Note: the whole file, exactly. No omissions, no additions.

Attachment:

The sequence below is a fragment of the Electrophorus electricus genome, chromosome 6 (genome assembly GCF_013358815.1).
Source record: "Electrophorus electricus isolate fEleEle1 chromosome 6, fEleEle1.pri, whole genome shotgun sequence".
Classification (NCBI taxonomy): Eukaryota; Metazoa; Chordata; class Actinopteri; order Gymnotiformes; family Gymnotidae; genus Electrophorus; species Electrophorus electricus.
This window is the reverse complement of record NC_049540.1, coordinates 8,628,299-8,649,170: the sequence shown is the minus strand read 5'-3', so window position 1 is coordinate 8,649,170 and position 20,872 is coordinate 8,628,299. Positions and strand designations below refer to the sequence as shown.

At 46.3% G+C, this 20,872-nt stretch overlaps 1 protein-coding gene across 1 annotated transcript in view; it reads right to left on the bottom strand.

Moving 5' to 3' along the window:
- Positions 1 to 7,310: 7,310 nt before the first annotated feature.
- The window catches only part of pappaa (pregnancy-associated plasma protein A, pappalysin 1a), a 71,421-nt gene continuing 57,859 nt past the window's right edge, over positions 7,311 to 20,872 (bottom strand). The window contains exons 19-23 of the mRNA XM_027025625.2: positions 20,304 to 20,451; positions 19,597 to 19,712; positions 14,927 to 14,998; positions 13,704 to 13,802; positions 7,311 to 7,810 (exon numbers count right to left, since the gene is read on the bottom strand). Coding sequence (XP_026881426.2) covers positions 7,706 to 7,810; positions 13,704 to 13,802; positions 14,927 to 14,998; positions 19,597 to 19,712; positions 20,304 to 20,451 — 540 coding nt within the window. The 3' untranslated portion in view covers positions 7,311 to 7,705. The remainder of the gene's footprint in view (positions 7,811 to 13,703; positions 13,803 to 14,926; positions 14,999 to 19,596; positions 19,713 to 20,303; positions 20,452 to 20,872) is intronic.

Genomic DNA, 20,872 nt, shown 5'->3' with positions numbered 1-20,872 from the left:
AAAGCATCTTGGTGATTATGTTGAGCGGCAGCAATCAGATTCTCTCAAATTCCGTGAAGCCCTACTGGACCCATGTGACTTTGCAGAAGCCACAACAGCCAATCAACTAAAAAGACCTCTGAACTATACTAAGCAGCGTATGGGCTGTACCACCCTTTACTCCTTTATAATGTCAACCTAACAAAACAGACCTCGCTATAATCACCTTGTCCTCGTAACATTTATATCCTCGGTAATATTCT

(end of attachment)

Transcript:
The sequence below is a fragment of the Electrophorus electricus genome, chromosome 6 (genome assembly GCF_013358815.1).
Source record: "Electrophorus electricus isolate fEleEle1 chromosome 6, fEleEle1.pri, whole genome shotgun sequence".
Classification (NCBI taxonomy): Eukaryota; Metazoa; Chordata; class Actinopteri; order Gymnotiformes; family Gymnotidae; genus Electrophorus; species Electrophorus electricus.
This window is the reverse complement of record NC_049540.1, coordinates 8,628,299-8,649,170: the sequence shown is the minus strand read 5'-3', so window position 1 is coordinate 8,649,170 and position 20,872 is coordinate 8,628,299. Positions and strand designations below refer to the sequence as shown.

At 46.3% G+C, this 20,872-nt stretch overlaps 1 protein-coding gene across 1 annotated transcript in view; it reads right to left on the bottom strand.

Moving 5' to 3' along the window:
- Positions 1 to 7,310: 7,310 nt before the first annotated feature.
- The window catches only part of pappaa (pregnancy-associated plasma protein A, pappalysin 1a), a 71,421-nt gene continuing 57,859 nt past the window's right edge, over positions 7,311 to 20,872 (bottom strand). The window contains exons 19-23 of the mRNA XM_027025625.2: positions 20,304 to 20,451; positions 19,597 to 19,712; positions 14,927 to 14,998; positions 13,704 to 13,802; positions 7,311 to 7,810 (exon numbers count right to left, since the gene is read on the bottom strand). Coding sequence (XP_026881426.2) covers positions 7,706 to 7,810; positions 13,704 to 13,802; positions 14,927 to 14,998; positions 19,597 to 19,712; positions 20,304 to 20,451 — 540 coding nt within the window. The 3' untranslated portion in view covers positions 7,311 to 7,705. The remainder of the gene's footprint in view (positions 7,811 to 13,703; positions 13,803 to 14,926; positions 14,999 to 19,596; positions 19,713 to 20,303; positions 20,452 to 20,872) is intronic.

Genomic DNA, 20,872 nt, shown 5'->3' with positions numbered 1-20,872 from the left:
AAAGCATCTTGGTGATTATGTTGAGCGGCAGCAATCAGATTCTCTCAAATTCCGTGAAGCCCTACTGGACCCATGTGACTTTGCAGAAGCCACAACAGCCAATCAACTAAAAAGACCTCTGAACTATACTAAGCAGCGTATGGGCTGTACCACCCTTTACTCCTTTATAATGTCAACCTAACAAAACAGACCTCGCTATAATCACCTTGTCCTCGTAACATTTATATCCTCGGTAATATTCT